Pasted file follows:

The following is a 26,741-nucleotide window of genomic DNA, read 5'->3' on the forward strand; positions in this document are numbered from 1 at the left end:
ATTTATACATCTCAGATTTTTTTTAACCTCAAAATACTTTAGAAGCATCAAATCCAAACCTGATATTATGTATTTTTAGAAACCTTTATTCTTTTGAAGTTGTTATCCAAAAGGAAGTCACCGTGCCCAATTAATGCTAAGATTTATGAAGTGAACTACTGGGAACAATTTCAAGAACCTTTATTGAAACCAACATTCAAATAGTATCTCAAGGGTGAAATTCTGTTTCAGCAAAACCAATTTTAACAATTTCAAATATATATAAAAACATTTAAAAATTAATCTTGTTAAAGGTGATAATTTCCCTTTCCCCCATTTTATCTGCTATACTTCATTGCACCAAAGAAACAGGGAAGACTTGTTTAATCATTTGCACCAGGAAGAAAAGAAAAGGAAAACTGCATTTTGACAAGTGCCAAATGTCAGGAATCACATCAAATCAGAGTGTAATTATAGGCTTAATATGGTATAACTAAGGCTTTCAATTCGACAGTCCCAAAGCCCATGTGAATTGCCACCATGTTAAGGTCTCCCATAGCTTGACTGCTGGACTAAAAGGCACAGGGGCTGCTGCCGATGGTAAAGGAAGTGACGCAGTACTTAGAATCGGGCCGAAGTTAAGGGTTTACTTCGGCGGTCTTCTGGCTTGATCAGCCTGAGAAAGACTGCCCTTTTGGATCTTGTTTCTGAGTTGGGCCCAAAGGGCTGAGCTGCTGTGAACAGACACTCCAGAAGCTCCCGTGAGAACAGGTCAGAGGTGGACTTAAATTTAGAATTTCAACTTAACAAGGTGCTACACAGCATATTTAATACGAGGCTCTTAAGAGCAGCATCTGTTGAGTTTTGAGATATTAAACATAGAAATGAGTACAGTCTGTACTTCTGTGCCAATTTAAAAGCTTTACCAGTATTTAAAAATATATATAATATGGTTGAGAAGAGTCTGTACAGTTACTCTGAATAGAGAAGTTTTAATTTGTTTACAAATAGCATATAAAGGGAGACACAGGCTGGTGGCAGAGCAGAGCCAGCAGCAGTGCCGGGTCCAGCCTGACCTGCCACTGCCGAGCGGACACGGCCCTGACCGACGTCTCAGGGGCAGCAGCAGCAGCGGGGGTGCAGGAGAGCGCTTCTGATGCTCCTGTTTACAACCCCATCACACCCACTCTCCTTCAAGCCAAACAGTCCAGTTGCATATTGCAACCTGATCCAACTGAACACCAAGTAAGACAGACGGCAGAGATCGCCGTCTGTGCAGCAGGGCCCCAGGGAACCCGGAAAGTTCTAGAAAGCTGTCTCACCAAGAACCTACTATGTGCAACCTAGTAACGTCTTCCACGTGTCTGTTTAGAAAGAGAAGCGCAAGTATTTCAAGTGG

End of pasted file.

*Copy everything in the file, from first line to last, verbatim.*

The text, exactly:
The following is a 26,741-nucleotide window of genomic DNA, read 5'->3' on the forward strand; positions in this document are numbered from 1 at the left end:
ATTTATACATCTCAGATTTTTTTTAACCTCAAAATACTTTAGAAGCATCAAATCCAAACCTGATATTATGTATTTTTAGAAACCTTTATTCTTTTGAAGTTGTTATCCAAAAGGAAGTCACCGTGCCCAATTAATGCTAAGATTTATGAAGTGAACTACTGGGAACAATTTCAAGAACCTTTATTGAAACCAACATTCAAATAGTATCTCAAGGGTGAAATTCTGTTTCAGCAAAACCAATTTTAACAATTTCAAATATATATAAAAACATTTAAAAATTAATCTTGTTAAAGGTGATAATTTCCCTTTCCCCCATTTTATCTGCTATACTTCATTGCACCAAAGAAACAGGGAAGACTTGTTTAATCATTTGCACCAGGAAGAAAAGAAAAGGAAAACTGCATTTTGACAAGTGCCAAATGTCAGGAATCACATCAAATCAGAGTGTAATTATAGGCTTAATATGGTATAACTAAGGCTTTCAATTCGACAGTCCCAAAGCCCATGTGAATTGCCACCATGTTAAGGTCTCCCATAGCTTGACTGCTGGACTAAAAGGCACAGGGGCTGCTGCCGATGGTAAAGGAAGTGACGCAGTACTTAGAATCGGGCCGAAGTTAAGGGTTTACTTCGGCGGTCTTCTGGCTTGATCAGCCTGAGAAAGACTGCCCTTTTGGATCTTGTTTCTGAGTTGGGCCCAAAGGGCTGAGCTGCTGTGAACAGACACTCCAGAAGCTCCCGTGAGAACAGGTCAGAGGTGGACTTAAATTTAGAATTTCAACTTAACAAGGTGCTACACAGCATATTTAATACGAGGCTCTTAAGAGCAGCATCTGTTGAGTTTTGAGATATTAAACATAGAAATGAGTACAGTCTGTACTTCTGTGCCAATTTAAAAGCTTTACCAGTATTTAAAAATATATATAATATGGTTGAGAAGAGTCTGTACAGTTACTCTGAATAGAGAAGTTTTAATTTGTTTACAAATAGCATATAAAGGGAGACACAGGCTGGTGGCAGAGCAGAGCCAGCAGCAGTGCCGGGTCCAGCCTGACCTGCCACTGCCGAGCGGACACGGCCCTGACCGACGTCTCAGGGGCAGCAGCAGCAGCGGGGGTGCAGGAGAGCGCTTCTGATGCTCCTGTTTACAACCCCATCACACCCACTCTCCTTCAAGCCAAACAGTCCAGTTGCATATTGCAACCTGATCCAACTGAACACCAAGTAAGACAGACGGCAGAGATCGCCGTCTGTGCAGCAGGGCCCCAGGGAACCCGGAAAGTTCTAGAAAGCTGTCTCACCAAGAACCTACTATGTGCAACCTAGTAACGTCTTCCACGTGTCTGTTTAGAAAGAGAAGCGCAAGTATTTCAAGTGG